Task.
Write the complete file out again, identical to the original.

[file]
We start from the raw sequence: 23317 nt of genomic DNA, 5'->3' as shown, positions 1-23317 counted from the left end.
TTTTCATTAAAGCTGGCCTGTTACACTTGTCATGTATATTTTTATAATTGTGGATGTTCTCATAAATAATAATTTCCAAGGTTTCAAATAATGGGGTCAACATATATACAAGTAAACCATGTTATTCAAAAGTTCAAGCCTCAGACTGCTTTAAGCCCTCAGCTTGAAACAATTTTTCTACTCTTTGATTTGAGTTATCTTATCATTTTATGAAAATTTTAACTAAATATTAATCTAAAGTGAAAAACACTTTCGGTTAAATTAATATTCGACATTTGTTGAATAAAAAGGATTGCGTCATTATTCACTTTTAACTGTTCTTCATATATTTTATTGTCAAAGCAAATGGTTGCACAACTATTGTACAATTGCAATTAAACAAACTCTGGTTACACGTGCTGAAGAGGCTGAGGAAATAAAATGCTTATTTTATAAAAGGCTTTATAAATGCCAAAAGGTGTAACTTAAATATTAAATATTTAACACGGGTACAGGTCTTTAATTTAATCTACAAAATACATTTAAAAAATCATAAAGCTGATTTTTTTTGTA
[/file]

We start from the raw sequence: 23317 nt of genomic DNA, 5'->3' as shown, positions 1-23317 counted from the left end.
TTTTCATTAAAGCTGGCCTGTTACACTTGTCATGTATATTTTTATAATTGTGGATGTTCTCATAAATAATAATTTCCAAGGTTTCAAATAATGGGGTCAACATATATACAAGTAAACCATGTTATTCAAAAGTTCAAGCCTCAGACTGCTTTAAGCCCTCAGCTTGAAACAATTTTTCTACTCTTTGATTTGAGTTATCTTATCATTTTATGAAAATTTTAACTAAATATTAATCTAAAGTGAAAAACACTTTCGGTTAAATTAATATTCGACATTTGTTGAATAAAAAGGATTGCGTCATTATTCACTTTTAACTGTTCTTCATATATTTTATTGTCAAAGCAAATGGTTGCACAACTATTGTACAATTGCAATTAAACAAACTCTGGTTACACGTGCTGAAGAGGCTGAGGAAATAAAATGCTTATTTTATAAAAGGCTTTATAAATGCCAAAAGGTGTAACTTAAATATTAAATATTTAACACGGGTACAGGTCTTTAATTTAATCTACAAAATACATTTAAAAAATCATAAAGCTGATTTTTTTTGTA